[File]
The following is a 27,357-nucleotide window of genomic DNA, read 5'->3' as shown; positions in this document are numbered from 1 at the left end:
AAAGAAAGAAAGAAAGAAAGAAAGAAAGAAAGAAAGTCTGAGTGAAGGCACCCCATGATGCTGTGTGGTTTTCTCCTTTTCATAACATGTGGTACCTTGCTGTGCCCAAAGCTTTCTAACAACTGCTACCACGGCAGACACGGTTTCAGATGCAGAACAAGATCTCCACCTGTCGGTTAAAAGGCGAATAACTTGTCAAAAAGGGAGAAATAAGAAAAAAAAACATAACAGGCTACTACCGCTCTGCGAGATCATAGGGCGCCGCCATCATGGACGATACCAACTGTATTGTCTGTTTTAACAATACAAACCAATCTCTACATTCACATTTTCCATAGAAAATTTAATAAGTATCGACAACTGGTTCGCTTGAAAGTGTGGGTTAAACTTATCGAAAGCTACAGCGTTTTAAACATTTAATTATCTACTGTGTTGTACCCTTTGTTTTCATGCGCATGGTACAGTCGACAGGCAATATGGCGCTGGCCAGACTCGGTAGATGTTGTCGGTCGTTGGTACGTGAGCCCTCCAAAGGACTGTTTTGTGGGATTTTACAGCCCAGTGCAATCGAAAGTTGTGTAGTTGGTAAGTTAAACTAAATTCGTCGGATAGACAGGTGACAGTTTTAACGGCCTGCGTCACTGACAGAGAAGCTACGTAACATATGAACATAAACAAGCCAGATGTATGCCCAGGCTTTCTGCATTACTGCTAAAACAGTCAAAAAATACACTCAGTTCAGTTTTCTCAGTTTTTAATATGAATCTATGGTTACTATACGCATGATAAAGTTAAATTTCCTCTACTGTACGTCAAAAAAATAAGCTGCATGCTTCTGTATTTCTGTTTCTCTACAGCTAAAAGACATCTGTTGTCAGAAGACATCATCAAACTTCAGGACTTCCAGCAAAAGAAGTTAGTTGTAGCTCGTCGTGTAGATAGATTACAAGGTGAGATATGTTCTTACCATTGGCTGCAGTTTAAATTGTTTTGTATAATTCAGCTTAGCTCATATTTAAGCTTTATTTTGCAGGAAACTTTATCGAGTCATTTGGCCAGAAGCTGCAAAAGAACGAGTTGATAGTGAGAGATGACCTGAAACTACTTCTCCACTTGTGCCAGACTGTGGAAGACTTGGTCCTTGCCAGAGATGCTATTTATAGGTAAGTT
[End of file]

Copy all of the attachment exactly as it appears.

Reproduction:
The following is a 27,357-nucleotide window of genomic DNA, read 5'->3' as shown; positions in this document are numbered from 1 at the left end:
AAAGAAAGAAAGAAAGAAAGAAAGAAAGAAAGAAAGTCTGAGTGAAGGCACCCCATGATGCTGTGTGGTTTTCTCCTTTTCATAACATGTGGTACCTTGCTGTGCCCAAAGCTTTCTAACAACTGCTACCACGGCAGACACGGTTTCAGATGCAGAACAAGATCTCCACCTGTCGGTTAAAAGGCGAATAACTTGTCAAAAAGGGAGAAATAAGAAAAAAAAACATAACAGGCTACTACCGCTCTGCGAGATCATAGGGCGCCGCCATCATGGACGATACCAACTGTATTGTCTGTTTTAACAATACAAACCAATCTCTACATTCACATTTTCCATAGAAAATTTAATAAGTATCGACAACTGGTTCGCTTGAAAGTGTGGGTTAAACTTATCGAAAGCTACAGCGTTTTAAACATTTAATTATCTACTGTGTTGTACCCTTTGTTTTCATGCGCATGGTACAGTCGACAGGCAATATGGCGCTGGCCAGACTCGGTAGATGTTGTCGGTCGTTGGTACGTGAGCCCTCCAAAGGACTGTTTTGTGGGATTTTACAGCCCAGTGCAATCGAAAGTTGTGTAGTTGGTAAGTTAAACTAAATTCGTCGGATAGACAGGTGACAGTTTTAACGGCCTGCGTCACTGACAGAGAAGCTACGTAACATATGAACATAAACAAGCCAGATGTATGCCCAGGCTTTCTGCATTACTGCTAAAACAGTCAAAAAATACACTCAGTTCAGTTTTCTCAGTTTTTAATATGAATCTATGGTTACTATACGCATGATAAAGTTAAATTTCCTCTACTGTACGTCAAAAAAATAAGCTGCATGCTTCTGTATTTCTGTTTCTCTACAGCTAAAAGACATCTGTTGTCAGAAGACATCATCAAACTTCAGGACTTCCAGCAAAAGAAGTTAGTTGTAGCTCGTCGTGTAGATAGATTACAAGGTGAGATATGTTCTTACCATTGGCTGCAGTTTAAATTGTTTTGTATAATTCAGCTTAGCTCATATTTAAGCTTTATTTTGCAGGAAACTTTATCGAGTCATTTGGCCAGAAGCTGCAAAAGAACGAGTTGATAGTGAGAGATGACCTGAAACTACTTCTCCACTTGTGCCAGACTGTGGAAGACTTGGTCCTTGCCAGAGATGCTATTTATAGGTAAGTT